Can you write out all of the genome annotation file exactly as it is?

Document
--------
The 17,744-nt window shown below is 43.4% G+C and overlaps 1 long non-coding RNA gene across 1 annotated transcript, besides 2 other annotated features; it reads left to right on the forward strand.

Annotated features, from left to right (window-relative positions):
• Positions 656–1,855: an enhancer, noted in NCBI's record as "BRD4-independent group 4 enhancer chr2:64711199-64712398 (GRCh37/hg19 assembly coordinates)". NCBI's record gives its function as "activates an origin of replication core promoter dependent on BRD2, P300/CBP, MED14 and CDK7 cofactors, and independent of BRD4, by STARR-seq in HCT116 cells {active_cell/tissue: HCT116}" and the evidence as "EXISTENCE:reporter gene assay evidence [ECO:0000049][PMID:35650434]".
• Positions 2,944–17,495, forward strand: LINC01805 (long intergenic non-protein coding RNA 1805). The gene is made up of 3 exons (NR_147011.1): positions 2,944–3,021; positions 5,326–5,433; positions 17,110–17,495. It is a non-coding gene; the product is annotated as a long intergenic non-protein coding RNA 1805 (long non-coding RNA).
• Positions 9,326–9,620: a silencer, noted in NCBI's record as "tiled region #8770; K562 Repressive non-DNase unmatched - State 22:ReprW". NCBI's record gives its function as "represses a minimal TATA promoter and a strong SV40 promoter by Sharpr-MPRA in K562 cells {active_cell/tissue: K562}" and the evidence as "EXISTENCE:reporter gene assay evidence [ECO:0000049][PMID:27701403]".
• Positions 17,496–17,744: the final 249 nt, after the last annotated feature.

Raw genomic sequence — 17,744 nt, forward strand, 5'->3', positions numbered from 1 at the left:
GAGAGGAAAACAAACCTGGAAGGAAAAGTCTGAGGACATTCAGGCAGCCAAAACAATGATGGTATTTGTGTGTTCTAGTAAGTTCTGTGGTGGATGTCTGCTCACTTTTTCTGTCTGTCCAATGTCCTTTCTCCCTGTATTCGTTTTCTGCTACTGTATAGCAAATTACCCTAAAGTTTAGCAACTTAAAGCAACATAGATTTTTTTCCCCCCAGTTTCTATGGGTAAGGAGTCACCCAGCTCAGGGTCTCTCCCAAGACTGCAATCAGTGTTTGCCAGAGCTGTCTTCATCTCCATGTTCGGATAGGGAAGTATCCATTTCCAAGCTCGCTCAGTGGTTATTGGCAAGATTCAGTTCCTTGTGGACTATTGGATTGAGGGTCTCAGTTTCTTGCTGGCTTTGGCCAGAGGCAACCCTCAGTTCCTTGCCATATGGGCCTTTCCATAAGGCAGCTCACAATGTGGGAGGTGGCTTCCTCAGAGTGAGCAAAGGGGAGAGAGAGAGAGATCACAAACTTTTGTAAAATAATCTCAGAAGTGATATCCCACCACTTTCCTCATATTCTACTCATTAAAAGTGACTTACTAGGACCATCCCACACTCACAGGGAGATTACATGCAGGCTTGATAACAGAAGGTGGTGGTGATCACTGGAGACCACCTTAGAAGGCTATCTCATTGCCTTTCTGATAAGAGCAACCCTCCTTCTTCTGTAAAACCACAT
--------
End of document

The 17,744-nt window shown below is 43.4% G+C and overlaps 1 long non-coding RNA gene across 1 annotated transcript, besides 2 other annotated features; it reads left to right on the forward strand.

Annotated features, from left to right (window-relative positions):
• Positions 656–1,855: an enhancer, noted in NCBI's record as "BRD4-independent group 4 enhancer chr2:64711199-64712398 (GRCh37/hg19 assembly coordinates)". NCBI's record gives its function as "activates an origin of replication core promoter dependent on BRD2, P300/CBP, MED14 and CDK7 cofactors, and independent of BRD4, by STARR-seq in HCT116 cells {active_cell/tissue: HCT116}" and the evidence as "EXISTENCE:reporter gene assay evidence [ECO:0000049][PMID:35650434]".
• Positions 2,944–17,495, forward strand: LINC01805 (long intergenic non-protein coding RNA 1805). The gene is made up of 3 exons (NR_147011.1): positions 2,944–3,021; positions 5,326–5,433; positions 17,110–17,495. It is a non-coding gene; the product is annotated as a long intergenic non-protein coding RNA 1805 (long non-coding RNA).
• Positions 9,326–9,620: a silencer, noted in NCBI's record as "tiled region #8770; K562 Repressive non-DNase unmatched - State 22:ReprW". NCBI's record gives its function as "represses a minimal TATA promoter and a strong SV40 promoter by Sharpr-MPRA in K562 cells {active_cell/tissue: K562}" and the evidence as "EXISTENCE:reporter gene assay evidence [ECO:0000049][PMID:27701403]".
• Positions 17,496–17,744: the final 249 nt, after the last annotated feature.

Raw genomic sequence — 17,744 nt, forward strand, 5'->3', positions numbered from 1 at the left:
GAGAGGAAAACAAACCTGGAAGGAAAAGTCTGAGGACATTCAGGCAGCCAAAACAATGATGGTATTTGTGTGTTCTAGTAAGTTCTGTGGTGGATGTCTGCTCACTTTTTCTGTCTGTCCAATGTCCTTTCTCCCTGTATTCGTTTTCTGCTACTGTATAGCAAATTACCCTAAAGTTTAGCAACTTAAAGCAACATAGATTTTTTTCCCCCCAGTTTCTATGGGTAAGGAGTCACCCAGCTCAGGGTCTCTCCCAAGACTGCAATCAGTGTTTGCCAGAGCTGTCTTCATCTCCATGTTCGGATAGGGAAGTATCCATTTCCAAGCTCGCTCAGTGGTTATTGGCAAGATTCAGTTCCTTGTGGACTATTGGATTGAGGGTCTCAGTTTCTTGCTGGCTTTGGCCAGAGGCAACCCTCAGTTCCTTGCCATATGGGCCTTTCCATAAGGCAGCTCACAATGTGGGAGGTGGCTTCCTCAGAGTGAGCAAAGGGGAGAGAGAGAGAGATCACAAACTTTTGTAAAATAATCTCAGAAGTGATATCCCACCACTTTCCTCATATTCTACTCATTAAAAGTGACTTACTAGGACCATCCCACACTCACAGGGAGATTACATGCAGGCTTGATAACAGAAGGTGGTGGTGATCACTGGAGACCACCTTAGAAGGCTATCTCATTGCCTTTCTGATAAGAGCAACCCTCCTTCTTCTGTAAAACCACAT